Monday, October 16, 2017 • Evening Edition • "Magneto was right."

Death Note (2017): Review

Written by Zechs on Tuesday, August 29 2017 and posted in Reviews

Death Note (2017): Review

A typical Hollywood adaptation that fails to capture what made the series so darn popular.



* You want more movie reviews from Zechs? Do you want to dictate what movies he has to see? Well, check out our Patreon and see the several tiers you can inflict upon him. 

Usually, when it come's to new releases I'm used to anticipating them in theaters. This is kind of the first time I ever was anxious for a movie via Netflix. Then again, when Death Note is based on a Japanese manga series, and this American adaptation is directed by Adam Wingard, who'll be directing 2020's Godzilla vs. Kong. Well, now this movie has my full attention.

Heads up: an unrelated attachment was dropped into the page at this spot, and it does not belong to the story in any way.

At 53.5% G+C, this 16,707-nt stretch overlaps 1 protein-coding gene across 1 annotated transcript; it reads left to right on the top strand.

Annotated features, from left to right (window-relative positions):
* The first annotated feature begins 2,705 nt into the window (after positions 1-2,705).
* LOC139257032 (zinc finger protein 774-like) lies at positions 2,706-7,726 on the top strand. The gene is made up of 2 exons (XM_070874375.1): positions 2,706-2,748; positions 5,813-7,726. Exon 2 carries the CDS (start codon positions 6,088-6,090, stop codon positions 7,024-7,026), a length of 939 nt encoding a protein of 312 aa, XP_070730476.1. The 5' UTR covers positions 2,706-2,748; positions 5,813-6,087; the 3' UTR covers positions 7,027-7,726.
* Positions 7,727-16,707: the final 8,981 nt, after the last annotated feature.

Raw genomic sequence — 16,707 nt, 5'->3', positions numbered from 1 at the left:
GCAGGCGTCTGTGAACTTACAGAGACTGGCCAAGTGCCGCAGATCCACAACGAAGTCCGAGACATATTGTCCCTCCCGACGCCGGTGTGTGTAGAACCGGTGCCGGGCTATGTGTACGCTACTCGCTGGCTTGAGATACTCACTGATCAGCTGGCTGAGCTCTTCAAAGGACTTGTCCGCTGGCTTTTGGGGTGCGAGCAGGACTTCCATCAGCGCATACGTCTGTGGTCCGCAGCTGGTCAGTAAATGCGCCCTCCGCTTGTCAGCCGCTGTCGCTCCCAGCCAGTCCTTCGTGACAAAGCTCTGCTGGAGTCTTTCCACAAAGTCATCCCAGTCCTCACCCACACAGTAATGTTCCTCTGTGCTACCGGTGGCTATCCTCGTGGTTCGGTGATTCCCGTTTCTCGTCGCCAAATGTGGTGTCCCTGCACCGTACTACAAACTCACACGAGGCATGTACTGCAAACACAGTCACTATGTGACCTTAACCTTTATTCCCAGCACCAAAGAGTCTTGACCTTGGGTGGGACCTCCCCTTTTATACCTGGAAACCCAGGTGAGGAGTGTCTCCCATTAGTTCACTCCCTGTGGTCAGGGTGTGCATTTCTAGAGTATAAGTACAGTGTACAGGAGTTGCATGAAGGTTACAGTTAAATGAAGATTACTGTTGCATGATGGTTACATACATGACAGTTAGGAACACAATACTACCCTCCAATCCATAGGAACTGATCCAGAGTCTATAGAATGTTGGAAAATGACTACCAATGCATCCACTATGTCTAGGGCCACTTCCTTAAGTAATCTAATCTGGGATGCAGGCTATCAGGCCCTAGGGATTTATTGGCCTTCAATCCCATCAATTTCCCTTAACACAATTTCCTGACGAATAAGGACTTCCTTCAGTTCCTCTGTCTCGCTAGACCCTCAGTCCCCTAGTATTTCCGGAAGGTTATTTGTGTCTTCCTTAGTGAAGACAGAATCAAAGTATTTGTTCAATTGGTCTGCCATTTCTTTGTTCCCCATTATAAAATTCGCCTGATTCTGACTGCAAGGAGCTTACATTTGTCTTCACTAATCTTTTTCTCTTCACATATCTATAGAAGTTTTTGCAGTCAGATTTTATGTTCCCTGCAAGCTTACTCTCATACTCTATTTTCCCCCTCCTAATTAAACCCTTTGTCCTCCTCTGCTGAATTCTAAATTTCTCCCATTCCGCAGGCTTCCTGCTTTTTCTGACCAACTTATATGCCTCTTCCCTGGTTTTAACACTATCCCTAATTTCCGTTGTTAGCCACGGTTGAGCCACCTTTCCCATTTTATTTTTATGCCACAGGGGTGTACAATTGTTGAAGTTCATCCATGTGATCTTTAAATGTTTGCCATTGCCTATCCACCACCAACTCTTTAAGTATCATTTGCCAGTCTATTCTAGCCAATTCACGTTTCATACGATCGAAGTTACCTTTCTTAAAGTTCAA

Yet, ten minutes into this movie I couldn't help but begin laughing at it. Oh, boy. It's those ten minutes early on I realize this isn't going to be a faithful adaptation, and failing spectacularly hard at doing its own thing. Like literally the performance of Nat Wolff as Light is comedical. The movie already starts out casting Light in a shady area (instead of say make him relatable like they do in the other various media of the character), and not only that but going for teen drama as well. Then the realization hits me that they're going for teen angst, and it makes me wonder how badly will it takeover the film?